Prostacyclin, atherothrombosis, and cardiovascular disease
ABSTRACT Prostacyclin (PGI(2)) is a major product of COX-2 catalyzed metabolism of arachidonic acid in the endothelium. Recent studies have demonstrated that PGI(2) protects against atherothrombosis. The prostacyclin receptor knockout mice exhibit increased atherosclerosis, enhanced thrombosis, and enhanced proliferative response to carotid vascular injury with increased intima to media ratios [1-3]. Moreover, the recent withdrawal of rofecoxib (Vioxx) due to increased cardiovascular events further supports the critical role of prostacyclin in inhibiting atherothrombosis in humans. Such studies have paralleled intense chemical biology studies to develop more stable prostacyclin analogues. Indeed a number of these analogues are currently being successfully used for the treatment of pulmonary hypertension. In this review we will summarize the current literature on some principles of prostacyclin analogue development, our current understanding of the receptor, and recent developments which implicate prostacyclin in atherothrombotic protection. More than 68 million Americans suffer from cardiovascular disease, which causes more deaths, disability and economic loss than any other group of diseases. Further clinical investigations of orally stable prostacyclin analogues for treatment of cardiovascular diseases other than pulmonary hypertension may now be warranted.
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ABSTRACT: Tesis Doctoral inédita leída en la Universidad Autónoma de Madrid, Facultad de Ciencias, Departamento de Biología Molecular. Fecha de lectura: 18-02-2008 Peer reviewed
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ABSTRACT: Pretreatment using celecoxib, a cyclooxygenase (COX) 2 inhibitor, or indomethacin, a nonselective COX inhibitor, reduced lypopolyssaccharide (LPS)-induced leukocyte migration to the rat peritoneal cavity. The effect of celecoxib (12 mg/kg) or indomethacin (2 mg/kg) on neutrophil chemotaxis induced by formyl-methionyl-leucyl-phenylalanine (FMLP) in an in vitro chemotactic assay (Boyden chamber) was investigated. Celecoxib and indomethacin inhibited chemotaxis induced by FMLP (Control=26.6+/-1.45, Celecoxib=12.8+/-3.04, Indomethacin=6.26+/-2.19 cells/field). When observed under intravital microscopy, a mouse cremaster preparation was used to assess the microvasculature to further investigate which step of cell recruitment was affected by these drugs. Celecoxib and indomethacin inhibited leukocyte migration induced by 0.05 microg/kg LPS injected into the cremaster muscle. However, the effect of celecoxib was associated with reduced cell rolling and adhesion, whereas indomethacin was only effective at inhibiting cell adhesion. Furthermore, SC560 pretreatment (a COX-1 selective inhibitor) of normal or LPS-challenged tissues did not alter leukocyte migration or cell adhesion, but it did enhance leukocyte rolling activity in both cases. Taken together, these results indicate that: 1) COX-1 activity is mainly related to leukocyte traffic under physiological conditions, and 2) COX-2 activity is mainly related to cell traffic under inflammatory conditions in vascular beds, suggesting a possible effect of selective COX-2 inhibitors on the expression of adhesion molecules.European Journal of Pharmacology 10/2008; 598(1-3):118-22. DOI:10.1016/j.ejphar.2008.08.037 · 2.68 Impact Factor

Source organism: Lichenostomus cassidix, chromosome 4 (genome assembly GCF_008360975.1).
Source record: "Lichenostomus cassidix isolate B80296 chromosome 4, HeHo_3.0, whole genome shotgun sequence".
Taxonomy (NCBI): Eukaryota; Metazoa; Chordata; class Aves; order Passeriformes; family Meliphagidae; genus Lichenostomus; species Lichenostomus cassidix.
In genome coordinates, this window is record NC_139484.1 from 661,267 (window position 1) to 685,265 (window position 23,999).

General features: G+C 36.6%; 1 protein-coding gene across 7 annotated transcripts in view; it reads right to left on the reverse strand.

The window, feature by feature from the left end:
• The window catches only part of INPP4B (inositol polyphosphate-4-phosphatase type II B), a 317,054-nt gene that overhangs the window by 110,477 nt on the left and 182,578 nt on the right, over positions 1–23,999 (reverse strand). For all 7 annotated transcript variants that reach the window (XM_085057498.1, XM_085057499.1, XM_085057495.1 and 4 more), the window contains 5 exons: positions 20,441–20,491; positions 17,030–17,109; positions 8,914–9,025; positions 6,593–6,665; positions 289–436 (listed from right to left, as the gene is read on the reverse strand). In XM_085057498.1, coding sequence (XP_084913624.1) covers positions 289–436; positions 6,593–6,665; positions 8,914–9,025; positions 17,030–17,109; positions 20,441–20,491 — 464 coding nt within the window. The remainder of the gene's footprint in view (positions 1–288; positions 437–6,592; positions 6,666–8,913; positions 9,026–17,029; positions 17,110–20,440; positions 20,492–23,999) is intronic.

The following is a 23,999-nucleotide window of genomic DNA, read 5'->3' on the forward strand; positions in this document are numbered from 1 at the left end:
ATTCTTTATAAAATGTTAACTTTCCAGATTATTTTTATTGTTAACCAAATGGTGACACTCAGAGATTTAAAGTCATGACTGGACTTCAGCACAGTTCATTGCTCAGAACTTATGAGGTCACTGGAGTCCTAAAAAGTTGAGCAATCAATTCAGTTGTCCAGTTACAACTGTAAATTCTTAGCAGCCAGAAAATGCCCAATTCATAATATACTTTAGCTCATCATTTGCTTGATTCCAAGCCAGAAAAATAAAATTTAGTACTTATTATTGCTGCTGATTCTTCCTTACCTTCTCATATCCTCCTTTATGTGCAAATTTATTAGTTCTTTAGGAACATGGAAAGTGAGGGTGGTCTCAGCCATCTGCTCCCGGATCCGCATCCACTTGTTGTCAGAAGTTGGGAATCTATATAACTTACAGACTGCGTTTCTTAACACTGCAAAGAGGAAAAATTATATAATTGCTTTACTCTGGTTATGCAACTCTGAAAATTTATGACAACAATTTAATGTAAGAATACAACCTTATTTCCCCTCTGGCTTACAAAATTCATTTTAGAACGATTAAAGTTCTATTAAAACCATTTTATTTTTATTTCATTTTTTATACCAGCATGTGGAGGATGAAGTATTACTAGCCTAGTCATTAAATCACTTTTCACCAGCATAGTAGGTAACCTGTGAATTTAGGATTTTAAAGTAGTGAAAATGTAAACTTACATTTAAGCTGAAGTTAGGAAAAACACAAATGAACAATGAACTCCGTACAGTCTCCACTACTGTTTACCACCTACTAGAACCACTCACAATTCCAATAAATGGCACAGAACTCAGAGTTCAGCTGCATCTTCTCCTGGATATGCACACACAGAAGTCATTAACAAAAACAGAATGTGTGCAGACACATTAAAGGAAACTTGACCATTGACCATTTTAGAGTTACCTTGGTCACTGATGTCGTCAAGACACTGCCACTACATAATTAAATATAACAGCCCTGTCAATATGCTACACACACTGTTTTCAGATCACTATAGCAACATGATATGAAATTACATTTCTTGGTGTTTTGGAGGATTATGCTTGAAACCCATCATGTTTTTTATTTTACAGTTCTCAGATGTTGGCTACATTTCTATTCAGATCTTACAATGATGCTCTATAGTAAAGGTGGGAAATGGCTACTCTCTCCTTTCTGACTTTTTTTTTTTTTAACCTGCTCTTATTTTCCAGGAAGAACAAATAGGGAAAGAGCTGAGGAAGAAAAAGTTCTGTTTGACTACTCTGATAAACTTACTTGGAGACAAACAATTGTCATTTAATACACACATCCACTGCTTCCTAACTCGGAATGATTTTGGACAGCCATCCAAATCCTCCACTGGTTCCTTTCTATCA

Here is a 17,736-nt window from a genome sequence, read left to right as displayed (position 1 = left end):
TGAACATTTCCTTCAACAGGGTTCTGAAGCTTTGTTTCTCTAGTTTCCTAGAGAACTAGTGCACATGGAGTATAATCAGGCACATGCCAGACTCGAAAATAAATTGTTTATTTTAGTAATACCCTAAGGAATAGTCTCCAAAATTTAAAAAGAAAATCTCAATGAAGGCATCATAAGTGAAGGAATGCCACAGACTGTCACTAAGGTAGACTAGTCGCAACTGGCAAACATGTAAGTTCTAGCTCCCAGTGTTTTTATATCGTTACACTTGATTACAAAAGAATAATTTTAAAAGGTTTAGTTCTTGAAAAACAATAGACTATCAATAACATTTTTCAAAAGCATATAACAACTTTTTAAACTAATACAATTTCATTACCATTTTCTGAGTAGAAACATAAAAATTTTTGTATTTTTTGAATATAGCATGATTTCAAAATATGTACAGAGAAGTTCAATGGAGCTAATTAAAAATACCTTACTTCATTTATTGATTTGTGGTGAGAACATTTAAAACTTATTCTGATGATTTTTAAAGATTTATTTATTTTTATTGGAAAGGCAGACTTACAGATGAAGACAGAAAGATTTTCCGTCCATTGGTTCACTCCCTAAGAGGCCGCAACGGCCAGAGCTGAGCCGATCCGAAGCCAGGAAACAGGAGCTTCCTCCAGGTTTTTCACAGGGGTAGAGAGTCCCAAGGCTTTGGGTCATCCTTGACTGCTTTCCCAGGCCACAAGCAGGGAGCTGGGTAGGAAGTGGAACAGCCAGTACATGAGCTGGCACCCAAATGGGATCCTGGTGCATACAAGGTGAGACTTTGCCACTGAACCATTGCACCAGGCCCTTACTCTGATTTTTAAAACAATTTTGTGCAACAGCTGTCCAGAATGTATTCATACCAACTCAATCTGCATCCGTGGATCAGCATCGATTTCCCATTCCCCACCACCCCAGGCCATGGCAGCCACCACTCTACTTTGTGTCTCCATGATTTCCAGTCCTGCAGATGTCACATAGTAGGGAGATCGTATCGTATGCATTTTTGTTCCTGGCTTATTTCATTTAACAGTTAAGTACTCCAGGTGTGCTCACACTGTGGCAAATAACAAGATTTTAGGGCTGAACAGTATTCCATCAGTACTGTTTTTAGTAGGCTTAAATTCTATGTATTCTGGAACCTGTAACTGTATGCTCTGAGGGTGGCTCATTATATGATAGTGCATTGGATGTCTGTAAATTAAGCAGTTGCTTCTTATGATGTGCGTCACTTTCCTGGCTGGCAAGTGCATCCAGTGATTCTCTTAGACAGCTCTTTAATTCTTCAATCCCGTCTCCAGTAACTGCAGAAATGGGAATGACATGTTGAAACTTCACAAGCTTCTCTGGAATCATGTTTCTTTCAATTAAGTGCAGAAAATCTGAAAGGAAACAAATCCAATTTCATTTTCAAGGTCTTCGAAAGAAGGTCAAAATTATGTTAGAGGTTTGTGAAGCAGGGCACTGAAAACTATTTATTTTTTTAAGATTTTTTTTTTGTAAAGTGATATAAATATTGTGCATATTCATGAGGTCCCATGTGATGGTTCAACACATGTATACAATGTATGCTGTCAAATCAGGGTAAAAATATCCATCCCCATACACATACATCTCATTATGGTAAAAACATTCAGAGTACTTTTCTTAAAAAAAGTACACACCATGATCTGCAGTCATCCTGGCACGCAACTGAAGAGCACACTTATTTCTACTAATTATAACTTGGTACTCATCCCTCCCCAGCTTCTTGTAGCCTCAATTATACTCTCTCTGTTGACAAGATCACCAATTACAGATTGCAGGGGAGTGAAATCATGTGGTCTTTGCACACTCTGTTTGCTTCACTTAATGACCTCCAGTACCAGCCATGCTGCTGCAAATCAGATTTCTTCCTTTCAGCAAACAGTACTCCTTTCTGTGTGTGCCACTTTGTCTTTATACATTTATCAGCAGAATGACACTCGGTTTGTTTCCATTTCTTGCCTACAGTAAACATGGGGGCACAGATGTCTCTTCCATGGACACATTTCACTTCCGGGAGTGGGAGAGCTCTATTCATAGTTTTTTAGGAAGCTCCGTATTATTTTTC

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ABSTRACT: The aim of the present study was to determine the impact of increased consumption of phytosterols or phytostanols on blood pressure and renal blood pressure regulatory gene expression in stroke-prone spontaneously hypertensive (SHRSP) and normotensive Wistar-Kyoto (WKY) inbred rats. SHRSP and WKY inbred rats (10/group) were fed a control diet or a diet supplemented with phytosterols or phytostanols (2.0 g/kg diet). After 5 weeks, SHRSP rats demonstrated higher systolic and diastolic blood pressures than WKY inbred rats. SHRSP rats that consumed the phytosterol or phytostanol supplemental diets displayed a 2- or 3-fold respective increase in the diastolic blood pressure than those that consumed the control diet. Angiotensinogen (Agt), angiotensin I-converting enzyme 1 (Ace1), nitric oxide synthase (Nos) 1, Nos3, cyclooxygenase 2 (Cox2) and THUMP domain containing 1 were expressed at higher levels in SHRSP compared with WKY inbred rats. Renin and angiotensin II receptor type 1a were expressed at lower levels in SHRSP than WKY inbred rats. Phytostanol supplementation up-regulated the expression of Ace1 and Nos3 in SHRSP rats. Phytosterol supplementation increased the mRNA levels of Nos1 and spondin 1 (Spon1) in SHRSP and WKY inbred rats. Cox2 mRNA levels were elevated in both phytosterol- and phytostanol-supplemented SHRSP and WKY inbred rats. Therefore, the increased blood pressure in SHRSP rats may be partly due to altered renal expression of blood pressure regulatory genes. Specifically, up-regulation of Ace1, Nos1, Nos3, Cox2 and Spon1 were associated with the increased diastolic blood pressure observed in phytosterol- or phytostanol-supplemented SHRSP rats.The British journal of nutrition 12/2008; 102(1):93-101. DOI:10.1017/S0007114508137904 · 3.34 Impact Factor